On 08/08/17 01:51, Bob Liu wrote: > On 2017/8/7 20:52, Jean-Philippe Brucker wrote: >> Hi Bob, >> >> On 07/08/17 13:18, Bob Liu wrote: >>> On 2017/8/7 18:31, Jean-Philippe Brucker wrote: >>>> On 05/08/17 06:14, valmiki wrote: >>>> [...] >>>>> Hi Jean, Thanks a lot, now i understood the flow. From vfio kernel >>>>> documentation we fill vaddr and iova in struct vfio_iommu_type1_dma_map >>>>> and pass them to VFIO. But if we use dynamic allocation in application >>>>> (say malloc), do we need to use dma API to get iova and then call >>>>> VFIO_IOMMU_MAP ioctl ? >>>>> If application needs multiple such dynamic allocations, then it need to >>>>> allocate large chunk and program it via VFIO_IOMMU_MAP ioctl and then >>>>> manage rest allocations requirements from this buffer ? >>>> >>>> Yes, without SVM, the application allocates large buffers, allocates IOVAs >>>> itself, and maps them with VFIO_IOMMU_MAP. Userspace doesn't rely on the >>>> DMA API at all, it manages IOVAs as it wants. Sizes passed to >>>> VFIO_IOMMU_MAP have to be multiples of the MMU or IOMMU page granularity >>>> (that is at least 4kB), and both iova and vaddr have to be aligned on that >>>> granularity as well. So malloc isn't really suitable in this case, you'll >>>> need mmap. The application can then implement a small allocator to manage >>>> the DMA pool created with VFIO_IOMMU_MAP. >>>> >>>> With SVM the application binds its address space to the device, and then >>>> uses malloc for all DMA buffers, no need for VFIO_IOMMU_MAP. >>>> >>> >>> Hi Jean, >>> >>> I think there is another way to support SVM without PASID. >>> >>> Suppose there is a device in the same SOC-chip, the device access memory >>> through SMMU(using internal bus instead of PCIe) >>> Once page fault, the device send an event with (vaddr, substreamID) to >>> SMMU, then SMMU triggers an event interrupt. >>> >>> In the event interrupt handler, we can implement the same logic as PRI >>> interrupt in your patch. >>> What do you think about that? >> What you're describing is the SMMU stall model for platform devices. From >> the driver perspective it's the same as PRI and PASID (SubstreamID=PASID). >> > > Indeed! > >> When a stall-capable device accesses unmapped memory, the SMMU parks the >> transaction and sends an event marked "stall" on the event queue, with a >> stall tag (STAG, roughly equivalent to PRG Index). The OS handles the >> fault and sends a CMD_RESUME command with the status and the STAG. Then >> the SMMU completes the access or terminates it. >> >> In a prototype I have, the stall implementation reuses most of the > > Glad to hear that. > Would you mind to share me the prototype patch？ > >> PASID/PRI code. The main difficulty is defining SSID and stall capability >> in firmware, as there are no standard capability probing for platform >> devices. Stall-capable devices must be able to wait an indefinite amount >> of time that their DMA transactions returns, therefore the stall model >> cannot work with PCI, only some integrated devices. >> > > I happen to have a board with such devices and like to do the test. > Will re-post a full version patch upstream once completing the verification.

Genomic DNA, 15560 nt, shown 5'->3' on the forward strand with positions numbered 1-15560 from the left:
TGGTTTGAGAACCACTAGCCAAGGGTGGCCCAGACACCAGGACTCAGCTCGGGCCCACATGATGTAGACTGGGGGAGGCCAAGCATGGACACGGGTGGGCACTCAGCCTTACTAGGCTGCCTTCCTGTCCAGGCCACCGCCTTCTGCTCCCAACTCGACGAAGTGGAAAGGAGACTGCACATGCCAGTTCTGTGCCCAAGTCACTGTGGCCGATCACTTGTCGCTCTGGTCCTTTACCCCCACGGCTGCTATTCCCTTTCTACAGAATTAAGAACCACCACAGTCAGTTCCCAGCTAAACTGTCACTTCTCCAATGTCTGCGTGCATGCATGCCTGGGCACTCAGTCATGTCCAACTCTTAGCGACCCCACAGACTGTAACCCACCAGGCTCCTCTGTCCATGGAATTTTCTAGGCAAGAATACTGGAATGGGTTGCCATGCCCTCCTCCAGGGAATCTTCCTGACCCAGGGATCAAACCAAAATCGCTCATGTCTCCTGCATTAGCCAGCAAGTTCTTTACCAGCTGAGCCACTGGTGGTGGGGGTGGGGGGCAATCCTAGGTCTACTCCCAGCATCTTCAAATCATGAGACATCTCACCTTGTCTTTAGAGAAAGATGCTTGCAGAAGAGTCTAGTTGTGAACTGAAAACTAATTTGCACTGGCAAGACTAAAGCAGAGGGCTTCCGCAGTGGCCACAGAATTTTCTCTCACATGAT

Cool! You can find the prototype here: git://linux-arm.org/linux-jpb.git svm/stall Please let me know if you get anywhere with it, I'd like to get the series moving again. Thanks, Jean _______________________________________________ iommu mailing list email@example.com https://lists.linuxfoundation.org/mailman/listinfo/iommu